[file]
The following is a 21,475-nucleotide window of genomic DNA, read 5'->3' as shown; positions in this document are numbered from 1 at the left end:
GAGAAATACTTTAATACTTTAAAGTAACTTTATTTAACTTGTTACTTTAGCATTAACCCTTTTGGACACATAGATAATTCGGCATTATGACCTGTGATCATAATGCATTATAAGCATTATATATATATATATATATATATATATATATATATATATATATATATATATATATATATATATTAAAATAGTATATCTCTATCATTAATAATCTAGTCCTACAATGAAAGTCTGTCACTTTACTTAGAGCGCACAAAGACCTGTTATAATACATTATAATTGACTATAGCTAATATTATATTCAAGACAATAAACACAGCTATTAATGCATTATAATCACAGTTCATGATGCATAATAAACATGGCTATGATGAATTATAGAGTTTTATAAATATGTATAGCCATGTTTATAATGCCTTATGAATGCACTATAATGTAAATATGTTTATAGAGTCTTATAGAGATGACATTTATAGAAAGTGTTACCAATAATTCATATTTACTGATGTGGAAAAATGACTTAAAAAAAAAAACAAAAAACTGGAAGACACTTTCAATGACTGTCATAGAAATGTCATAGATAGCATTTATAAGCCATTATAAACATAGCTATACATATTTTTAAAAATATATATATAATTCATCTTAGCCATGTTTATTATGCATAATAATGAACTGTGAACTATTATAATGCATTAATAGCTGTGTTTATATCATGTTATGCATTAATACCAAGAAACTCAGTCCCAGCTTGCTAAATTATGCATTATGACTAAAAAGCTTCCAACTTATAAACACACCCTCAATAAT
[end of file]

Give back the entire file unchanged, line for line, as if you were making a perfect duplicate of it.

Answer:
The following is a 21,475-nucleotide window of genomic DNA, read 5'->3' as shown; positions in this document are numbered from 1 at the left end:
GAGAAATACTTTAATACTTTAAAGTAACTTTATTTAACTTGTTACTTTAGCATTAACCCTTTTGGACACATAGATAATTCGGCATTATGACCTGTGATCATAATGCATTATAAGCATTATATATATATATATATATATATATATATATATATATATATATATATATATATATATATATATTAAAATAGTATATCTCTATCATTAATAATCTAGTCCTACAATGAAAGTCTGTCACTTTACTTAGAGCGCACAAAGACCTGTTATAATACATTATAATTGACTATAGCTAATATTATATTCAAGACAATAAACACAGCTATTAATGCATTATAATCACAGTTCATGATGCATAATAAACATGGCTATGATGAATTATAGAGTTTTATAAATATGTATAGCCATGTTTATAATGCCTTATGAATGCACTATAATGTAAATATGTTTATAGAGTCTTATAGAGATGACATTTATAGAAAGTGTTACCAATAATTCATATTTACTGATGTGGAAAAATGACTTAAAAAAAAAAACAAAAAACTGGAAGACACTTTCAATGACTGTCATAGAAATGTCATAGATAGCATTTATAAGCCATTATAAACATAGCTATACATATTTTTAAAAATATATATATAATTCATCTTAGCCATGTTTATTATGCATAATAATGAACTGTGAACTATTATAATGCATTAATAGCTGTGTTTATATCATGTTATGCATTAATACCAAGAAACTCAGTCCCAGCTTGCTAAATTATGCATTATGACTAAAAAGCTTCCAACTTATAAACACACCCTCAATAAT